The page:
HR Professionals Weigh in With Advice on Remote Work

Many industries, especially the tech industry, are increasingly moving toward remote work, with employees working remotely either part or all of the time. Remote work comes with a host of advantages for both the employee and the employer, but it also introduces new challenges. Remote work changes the way that employees interact with their supervisors, bosses, and other employees. It can alter the workflow of the entire company.

Most of the changes that remote work brings are positive. However, they can also require some adjustment on the part of your company. Here’s what HR professionals are saying about remote work, and about the strategies your company can implement to make sure that this model works effectively for everyone involved:

How to Get Started with Remote Work

If you run a company that already works out of an office, the transition to remote work can be tricky. HR consultant Sabrina Baker recommends starting small:

Ease in with one or two days a week. Tell people it’s a pilot so they know it may not be permanent.

She also suggests starting with jobs that are easier to do remotely, like finance or marketing.

Whether you’re moving existing employees to a remote position or hiring new workers, an important part of management is figuring out the best way to interact with each individual employee. Jordan Boogaard suggests paying attention to three things:

  • Connection. Get to know each of your employees. Be interested in them and be willing to spend some time building relationships with them. Find out whether they’re more available during the morning or the night, especially if they are working from a different time zone, and find out how they’re most comfortable communicating – phone call? Skype chat? Email? Text?
  • Coaching. Different employees need different levels of communication. Some employees work better and stay on-task more effectively if you check in with them daily. Other employees are more self-directed and can be counted on to generate results even if you only talk to them once a week. For those employees, more regular communication might not be an effective use of your time or theirs.
  • Accountability. Set clear goals and make sure you and your employees agree on them – as the Senior Director of Human Resources at CommScope, Jerry McCreary, puts it, one of the most important things is “having clear criteria upfront versus case-by-case. That way it’s objective and it’s upfront for everyone.” Beware of workers who have a track record of over-promising and under-delivering. You may need to ask deeper 3rd- or 4th-level questions to know if they are being honest.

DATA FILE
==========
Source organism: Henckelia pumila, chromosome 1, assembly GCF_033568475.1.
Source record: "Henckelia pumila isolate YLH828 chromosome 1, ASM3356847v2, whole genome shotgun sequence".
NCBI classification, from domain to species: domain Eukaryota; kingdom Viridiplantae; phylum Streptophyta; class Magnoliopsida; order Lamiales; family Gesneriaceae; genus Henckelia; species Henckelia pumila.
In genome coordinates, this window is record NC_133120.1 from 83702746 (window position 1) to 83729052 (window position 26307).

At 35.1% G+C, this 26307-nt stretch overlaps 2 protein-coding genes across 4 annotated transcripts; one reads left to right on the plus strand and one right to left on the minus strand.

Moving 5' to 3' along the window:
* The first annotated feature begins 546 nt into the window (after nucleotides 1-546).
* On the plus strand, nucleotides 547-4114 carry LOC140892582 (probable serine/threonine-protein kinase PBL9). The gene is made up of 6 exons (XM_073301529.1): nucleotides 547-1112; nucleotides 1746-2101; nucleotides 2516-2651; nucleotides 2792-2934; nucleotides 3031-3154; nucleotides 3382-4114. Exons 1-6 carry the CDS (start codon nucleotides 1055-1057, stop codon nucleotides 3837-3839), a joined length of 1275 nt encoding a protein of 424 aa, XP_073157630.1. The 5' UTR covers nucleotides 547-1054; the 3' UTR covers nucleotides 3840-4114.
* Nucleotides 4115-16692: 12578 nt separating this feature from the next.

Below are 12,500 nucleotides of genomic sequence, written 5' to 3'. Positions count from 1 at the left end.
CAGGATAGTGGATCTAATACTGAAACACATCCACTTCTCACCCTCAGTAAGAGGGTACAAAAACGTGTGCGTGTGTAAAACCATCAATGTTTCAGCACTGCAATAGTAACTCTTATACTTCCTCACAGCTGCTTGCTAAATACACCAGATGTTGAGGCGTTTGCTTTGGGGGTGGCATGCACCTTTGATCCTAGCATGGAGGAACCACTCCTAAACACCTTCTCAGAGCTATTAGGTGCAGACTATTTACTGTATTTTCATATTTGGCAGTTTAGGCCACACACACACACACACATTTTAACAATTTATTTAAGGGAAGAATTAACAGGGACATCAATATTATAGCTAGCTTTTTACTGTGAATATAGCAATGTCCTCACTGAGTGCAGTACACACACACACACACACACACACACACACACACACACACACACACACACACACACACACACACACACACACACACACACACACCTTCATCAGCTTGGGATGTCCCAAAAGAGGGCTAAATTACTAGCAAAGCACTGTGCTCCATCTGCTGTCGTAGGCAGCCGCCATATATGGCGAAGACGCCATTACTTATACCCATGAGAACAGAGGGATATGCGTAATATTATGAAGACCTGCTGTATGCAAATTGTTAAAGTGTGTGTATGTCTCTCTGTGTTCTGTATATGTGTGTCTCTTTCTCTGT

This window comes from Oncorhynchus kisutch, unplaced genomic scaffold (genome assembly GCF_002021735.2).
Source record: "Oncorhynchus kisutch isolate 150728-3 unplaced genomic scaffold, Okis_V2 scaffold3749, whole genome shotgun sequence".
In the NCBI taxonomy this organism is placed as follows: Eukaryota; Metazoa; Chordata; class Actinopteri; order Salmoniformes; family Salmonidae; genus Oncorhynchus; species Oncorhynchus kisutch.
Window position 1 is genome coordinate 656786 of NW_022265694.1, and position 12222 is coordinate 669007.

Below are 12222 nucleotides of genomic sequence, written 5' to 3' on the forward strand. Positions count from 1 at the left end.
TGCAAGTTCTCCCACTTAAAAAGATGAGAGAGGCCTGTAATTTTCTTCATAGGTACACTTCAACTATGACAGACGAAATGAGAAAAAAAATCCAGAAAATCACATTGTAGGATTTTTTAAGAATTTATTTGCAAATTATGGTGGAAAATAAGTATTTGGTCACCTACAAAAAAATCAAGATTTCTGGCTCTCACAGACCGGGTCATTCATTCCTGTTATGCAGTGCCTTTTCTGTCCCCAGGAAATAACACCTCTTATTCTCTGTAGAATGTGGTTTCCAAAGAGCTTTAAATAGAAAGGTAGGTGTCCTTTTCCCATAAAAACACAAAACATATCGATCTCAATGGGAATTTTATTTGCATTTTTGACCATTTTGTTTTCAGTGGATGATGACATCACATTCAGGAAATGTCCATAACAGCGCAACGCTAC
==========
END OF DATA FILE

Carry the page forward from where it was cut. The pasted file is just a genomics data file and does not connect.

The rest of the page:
Of course, making sure workers are comfortable is only part of the picture. It’s also important to make sure leaders and managers are comfortable. To make sure they are, those leaders need to see that productivity is increasing (or remaining level), and that work is continuing to go smoothly even if they aren’t physically seeing it happen. Susanne Mitschke, the CEO of CitrusLabs, says that “most startups are skeptical about if people are actually working or not. I think proper onboarding and training are key to ensure the quality of the team.”

Developing a Rapport

Since you won’t have all your employees close by in an office setting, you’ll need to be mindful and deliberate when it comes to building a rapport with them. You’ll also want to do your best to foster relationships between your employees, so that information can be shared and employees can work on improving together. Hilary Clarke states that “half of all hands are learning and development. Team members share stuff and give people a voice who normally wouldn’t have a voice in a company-wide situation.”

Some companies start out in an office and then go remote. Other companies start remote but later move into an office. That was the case for Rachel McGovern’s HR Operations team at Passage Bio. Once she moved into the office, she found it was easy to build trust with her boss because she talked with them daily, and it was easy for them to see the work she was doing.

The Challenges of Managing Remote Workers

“Managing someone at their desk is the lowest hanging fruit of management,”

-- Jennifer Cordie

In other words, it’s difficult to relinquish control and give your employees autonomy, trusting them to get things done. It’s easy to micromanage them at their desks, even if that’s not the most effective form of management. When it comes to managing remote workers, Lisa Foster says that the “biggest hiccup is the ‘manager’s mentality’ – if you don’t see the person in the seat, they aren’t working.” When it comes to remote work, this simply isn’t true.